# Convenient S-shaped production function (i.e. with IRS and DRS) to derive a discontinuous demand for labor

Let say that a firm produces a commodity using only one input (i.e. Labor if we suppose to be in the very short run). Then we have a general production function of the following form $$y=f(L)$$, for $$L≥0$$, be the output obtained when $$L$$ units of Labor are employed.

We further assume that the first derivative (i.e. firm’s marginal product) is always $$>0$$, but ( assuming that f is twice differentiable), $$f''(L)≥0$$ in $$[0,c]$$, and $$f''(L)≤0$$ in $$[c,∞)$$. Hence, $$f(L)$$ is first convex and then concave, with $$c$$ as an inflection point.

When this is the case, contrary to the standard case of a concave production technology (with $$f''(L)$$ always $$<0$$), firms do not always make profits if they follow the standard rule for profit maximization (i.e. $$\frac{dF(L)}{dL}=w$$). Indeed, with IR, there are real wage levels that equal marginal returns for which labor costs exceed revenues. The value of output is less than labor costs for all employment levels lower than a critical employment level (let say $$Lc$$), that is the level where average productivity maximizes, or, where marginal productivity equals average productivity. For this reason the curve for demand of labor is first decreasing and then at a certain point falls to zero. What can be a specific functional form suitable to represent this situation and that allows me to derive a curve of demand for work by firms with these characteristics?

• Do you need a functional form which allows you to derive the labor demand curve analytically, or would it be enough to be able to compute it numerically? – VARulle Jun 14 at 2:30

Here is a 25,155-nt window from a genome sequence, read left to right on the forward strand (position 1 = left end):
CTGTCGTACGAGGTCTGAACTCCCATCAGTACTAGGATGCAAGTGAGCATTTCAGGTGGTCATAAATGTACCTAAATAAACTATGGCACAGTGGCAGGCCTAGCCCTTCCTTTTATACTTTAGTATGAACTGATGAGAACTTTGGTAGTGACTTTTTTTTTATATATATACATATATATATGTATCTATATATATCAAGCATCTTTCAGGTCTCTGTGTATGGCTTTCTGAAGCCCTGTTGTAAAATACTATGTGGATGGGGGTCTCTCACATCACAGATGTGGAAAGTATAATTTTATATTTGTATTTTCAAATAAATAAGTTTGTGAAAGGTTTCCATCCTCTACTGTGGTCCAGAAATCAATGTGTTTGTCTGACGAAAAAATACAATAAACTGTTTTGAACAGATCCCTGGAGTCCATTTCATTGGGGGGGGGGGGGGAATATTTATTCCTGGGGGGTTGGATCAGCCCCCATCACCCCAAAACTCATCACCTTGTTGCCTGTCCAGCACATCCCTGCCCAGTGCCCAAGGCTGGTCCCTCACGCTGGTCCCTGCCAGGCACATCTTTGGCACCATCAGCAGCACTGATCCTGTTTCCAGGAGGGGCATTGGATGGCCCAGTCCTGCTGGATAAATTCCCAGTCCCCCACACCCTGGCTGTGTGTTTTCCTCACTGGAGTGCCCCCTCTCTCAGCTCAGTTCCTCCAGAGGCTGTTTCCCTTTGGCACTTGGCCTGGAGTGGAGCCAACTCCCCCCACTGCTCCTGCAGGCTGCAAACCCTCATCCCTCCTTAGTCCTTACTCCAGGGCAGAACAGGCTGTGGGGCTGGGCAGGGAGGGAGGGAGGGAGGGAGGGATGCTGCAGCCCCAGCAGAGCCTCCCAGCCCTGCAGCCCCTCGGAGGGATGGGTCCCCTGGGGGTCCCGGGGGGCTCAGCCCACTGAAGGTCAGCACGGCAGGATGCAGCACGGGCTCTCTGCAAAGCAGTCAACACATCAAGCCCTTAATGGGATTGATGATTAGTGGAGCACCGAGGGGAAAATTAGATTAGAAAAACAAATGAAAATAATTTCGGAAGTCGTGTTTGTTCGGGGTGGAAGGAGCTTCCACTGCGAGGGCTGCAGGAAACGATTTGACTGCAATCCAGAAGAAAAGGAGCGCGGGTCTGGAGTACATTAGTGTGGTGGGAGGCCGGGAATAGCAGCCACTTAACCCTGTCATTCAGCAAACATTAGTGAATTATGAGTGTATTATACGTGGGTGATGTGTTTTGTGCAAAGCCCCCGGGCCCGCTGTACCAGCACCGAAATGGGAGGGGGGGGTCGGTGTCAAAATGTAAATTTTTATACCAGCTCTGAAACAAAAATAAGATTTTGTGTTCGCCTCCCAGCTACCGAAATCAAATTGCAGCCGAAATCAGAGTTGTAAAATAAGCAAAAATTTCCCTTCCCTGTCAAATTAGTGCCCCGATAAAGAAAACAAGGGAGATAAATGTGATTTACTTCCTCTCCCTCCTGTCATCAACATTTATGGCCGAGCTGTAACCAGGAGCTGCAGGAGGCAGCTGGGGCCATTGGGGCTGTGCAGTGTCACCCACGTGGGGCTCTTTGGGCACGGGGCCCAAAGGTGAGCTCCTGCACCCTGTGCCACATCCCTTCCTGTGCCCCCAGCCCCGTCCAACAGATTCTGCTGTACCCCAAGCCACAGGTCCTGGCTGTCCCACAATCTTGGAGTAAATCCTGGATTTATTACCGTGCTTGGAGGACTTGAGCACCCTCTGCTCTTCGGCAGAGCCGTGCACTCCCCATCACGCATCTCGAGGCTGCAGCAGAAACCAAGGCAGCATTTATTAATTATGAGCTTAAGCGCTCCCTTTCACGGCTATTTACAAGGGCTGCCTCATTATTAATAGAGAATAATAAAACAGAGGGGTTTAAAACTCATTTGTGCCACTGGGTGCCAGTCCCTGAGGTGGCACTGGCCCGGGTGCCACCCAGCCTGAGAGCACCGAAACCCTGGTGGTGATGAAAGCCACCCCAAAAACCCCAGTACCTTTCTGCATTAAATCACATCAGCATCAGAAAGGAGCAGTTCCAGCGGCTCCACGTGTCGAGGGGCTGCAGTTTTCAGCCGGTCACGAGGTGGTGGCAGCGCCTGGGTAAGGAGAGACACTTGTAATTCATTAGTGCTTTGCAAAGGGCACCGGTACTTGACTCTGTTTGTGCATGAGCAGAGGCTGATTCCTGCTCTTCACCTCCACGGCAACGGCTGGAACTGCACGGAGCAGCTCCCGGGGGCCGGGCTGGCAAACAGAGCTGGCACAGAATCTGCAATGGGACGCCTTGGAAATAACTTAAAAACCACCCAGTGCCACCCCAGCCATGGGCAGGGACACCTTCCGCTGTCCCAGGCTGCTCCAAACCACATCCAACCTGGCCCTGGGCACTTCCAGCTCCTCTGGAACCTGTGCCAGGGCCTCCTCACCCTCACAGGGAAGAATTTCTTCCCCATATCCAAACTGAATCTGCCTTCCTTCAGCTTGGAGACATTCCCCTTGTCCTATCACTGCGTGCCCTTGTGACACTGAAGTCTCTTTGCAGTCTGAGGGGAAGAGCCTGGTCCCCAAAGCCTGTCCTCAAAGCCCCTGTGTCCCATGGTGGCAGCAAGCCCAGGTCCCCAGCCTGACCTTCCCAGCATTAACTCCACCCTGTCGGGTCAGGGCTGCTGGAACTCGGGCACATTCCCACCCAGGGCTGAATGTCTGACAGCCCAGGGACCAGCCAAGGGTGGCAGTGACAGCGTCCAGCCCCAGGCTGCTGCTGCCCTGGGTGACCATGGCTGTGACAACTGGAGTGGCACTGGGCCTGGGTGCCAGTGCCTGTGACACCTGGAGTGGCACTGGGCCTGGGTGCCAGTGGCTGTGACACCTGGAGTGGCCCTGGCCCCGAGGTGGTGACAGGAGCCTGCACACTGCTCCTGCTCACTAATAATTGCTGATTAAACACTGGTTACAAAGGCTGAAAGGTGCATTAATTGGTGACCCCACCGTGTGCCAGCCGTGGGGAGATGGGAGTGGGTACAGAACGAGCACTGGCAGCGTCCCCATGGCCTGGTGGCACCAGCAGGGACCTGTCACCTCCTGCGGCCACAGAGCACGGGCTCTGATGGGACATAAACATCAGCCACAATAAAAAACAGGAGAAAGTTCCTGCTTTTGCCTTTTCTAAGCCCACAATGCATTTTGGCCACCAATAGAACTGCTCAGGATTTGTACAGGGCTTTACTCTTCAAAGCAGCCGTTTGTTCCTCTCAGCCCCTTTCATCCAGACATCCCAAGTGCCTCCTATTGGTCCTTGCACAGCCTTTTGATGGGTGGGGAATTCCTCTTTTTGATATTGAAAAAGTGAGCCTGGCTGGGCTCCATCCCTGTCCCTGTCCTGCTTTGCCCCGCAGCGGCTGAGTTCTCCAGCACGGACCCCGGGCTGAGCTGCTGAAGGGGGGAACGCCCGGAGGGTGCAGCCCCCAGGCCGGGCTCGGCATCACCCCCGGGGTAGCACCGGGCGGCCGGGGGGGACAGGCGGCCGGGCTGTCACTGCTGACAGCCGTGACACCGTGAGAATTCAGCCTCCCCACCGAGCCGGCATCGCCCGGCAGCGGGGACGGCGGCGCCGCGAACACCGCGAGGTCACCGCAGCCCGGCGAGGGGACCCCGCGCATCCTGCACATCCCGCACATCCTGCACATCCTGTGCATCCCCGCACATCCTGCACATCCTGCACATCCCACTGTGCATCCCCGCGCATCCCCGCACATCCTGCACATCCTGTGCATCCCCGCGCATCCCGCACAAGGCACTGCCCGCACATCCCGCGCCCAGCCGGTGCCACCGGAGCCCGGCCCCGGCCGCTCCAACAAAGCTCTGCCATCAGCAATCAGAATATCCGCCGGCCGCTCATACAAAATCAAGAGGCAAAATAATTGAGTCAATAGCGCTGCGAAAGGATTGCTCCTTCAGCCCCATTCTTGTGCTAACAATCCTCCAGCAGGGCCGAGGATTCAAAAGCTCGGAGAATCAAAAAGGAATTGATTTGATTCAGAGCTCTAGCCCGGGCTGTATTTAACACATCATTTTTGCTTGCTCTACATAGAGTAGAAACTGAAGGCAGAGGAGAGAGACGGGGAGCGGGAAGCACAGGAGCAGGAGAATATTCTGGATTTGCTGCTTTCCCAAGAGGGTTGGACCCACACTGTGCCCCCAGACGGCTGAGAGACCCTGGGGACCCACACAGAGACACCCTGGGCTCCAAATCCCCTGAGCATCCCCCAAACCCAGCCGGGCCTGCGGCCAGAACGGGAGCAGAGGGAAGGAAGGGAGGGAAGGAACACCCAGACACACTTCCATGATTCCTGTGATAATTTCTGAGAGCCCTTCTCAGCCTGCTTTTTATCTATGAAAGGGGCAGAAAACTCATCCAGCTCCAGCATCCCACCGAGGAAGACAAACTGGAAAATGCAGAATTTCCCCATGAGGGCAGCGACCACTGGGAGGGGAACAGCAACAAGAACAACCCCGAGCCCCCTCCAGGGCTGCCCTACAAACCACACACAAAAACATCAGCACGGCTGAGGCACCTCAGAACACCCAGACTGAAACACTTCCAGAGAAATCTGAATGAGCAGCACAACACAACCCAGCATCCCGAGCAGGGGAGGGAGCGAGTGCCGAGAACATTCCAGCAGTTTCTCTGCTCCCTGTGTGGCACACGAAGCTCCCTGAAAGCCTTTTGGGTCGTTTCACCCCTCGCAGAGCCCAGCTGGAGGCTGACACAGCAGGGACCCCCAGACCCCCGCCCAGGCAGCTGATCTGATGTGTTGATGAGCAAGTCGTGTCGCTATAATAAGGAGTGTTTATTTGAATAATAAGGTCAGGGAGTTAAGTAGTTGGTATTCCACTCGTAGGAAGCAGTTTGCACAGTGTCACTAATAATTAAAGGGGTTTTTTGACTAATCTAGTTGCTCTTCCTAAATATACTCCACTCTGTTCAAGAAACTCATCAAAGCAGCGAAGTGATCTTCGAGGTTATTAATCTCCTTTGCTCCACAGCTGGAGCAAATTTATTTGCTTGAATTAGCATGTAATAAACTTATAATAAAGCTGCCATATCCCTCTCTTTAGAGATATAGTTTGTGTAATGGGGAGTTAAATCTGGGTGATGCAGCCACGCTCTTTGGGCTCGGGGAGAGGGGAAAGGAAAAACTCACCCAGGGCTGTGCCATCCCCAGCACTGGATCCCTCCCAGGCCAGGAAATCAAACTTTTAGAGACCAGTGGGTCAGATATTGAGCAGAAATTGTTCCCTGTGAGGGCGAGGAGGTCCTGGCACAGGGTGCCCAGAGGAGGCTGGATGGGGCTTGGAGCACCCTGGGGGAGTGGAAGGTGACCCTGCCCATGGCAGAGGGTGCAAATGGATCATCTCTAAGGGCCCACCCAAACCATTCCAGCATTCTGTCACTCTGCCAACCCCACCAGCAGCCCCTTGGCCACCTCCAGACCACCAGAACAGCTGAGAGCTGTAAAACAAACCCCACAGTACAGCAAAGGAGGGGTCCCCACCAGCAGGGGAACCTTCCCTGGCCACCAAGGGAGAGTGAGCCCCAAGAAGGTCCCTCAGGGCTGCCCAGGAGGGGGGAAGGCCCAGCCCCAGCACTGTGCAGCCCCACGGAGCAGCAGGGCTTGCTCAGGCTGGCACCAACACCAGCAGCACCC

I'm not sure but it seems to me that the logistic function $$\frac{e^{x}}{1+e^{x}}$$ could serve your purpose.

You may need to scale it as its output falls between 0 and 1, but it does have an analytical derivative that you can then use to solve for the labour demand function.

• You would have to shift it to the right (and down) to make $f(0)=0$ in the convex part. As soon as you do this, the FOC is no longer solvable analytically. – VARulle Jun 15 at 17:37
• Is it? When replacing x with x-4 in both numerator and denominator and subtracting a small constant I can still make $f(0)=0$, take the FOC w.r.t. x and solve analytically for x as a function of w and p. Solution looks far from nice of course, but does exist as such. – Maarten Punt Jun 15 at 20:15
• Upon trying once more to solve it I succeeded (and found my mistake in the previous try), so yes, you are right and I herewith revoke my earlier comment! – VARulle Jun 16 at 10:37

One of the simplest specification I can think of (and for which the first order condition can be solved analytically in $$L$$) is:

$$y=\left\{ \begin{array}{ccc} L^{\alpha} & & L\leq L_{e} \\ L_{e}^{\alpha}+g\left( L-L_{e}\right) & & L>L_{e}% \end{array}% \right.$$ with $$g\left( L-L_{e}\right) =(L-L_{e})^\beta$$ and $$\alpha\geq1$$ and $$0<\beta<1,$$ or with $$g\left( L-L_{e}\right)=\beta\ln \left( 1+L-L_{e}\right)$$.

• +1 so much more elegant than mine. How does one deal with the derivative at $L=L_e$ though? Not sure whether it matters... – Maarten Punt Jun 15 at 20:18
• Yes, you are right, the production function is continuous but not differentiable at $L_e$. This is not so harmful, because the input demand function is not continuous at $L_e$ either. Most tricks allowing to smooth the production function, unfortunately make the first order condition difficult to solve analytically. – Bertrand Jun 15 at 21:45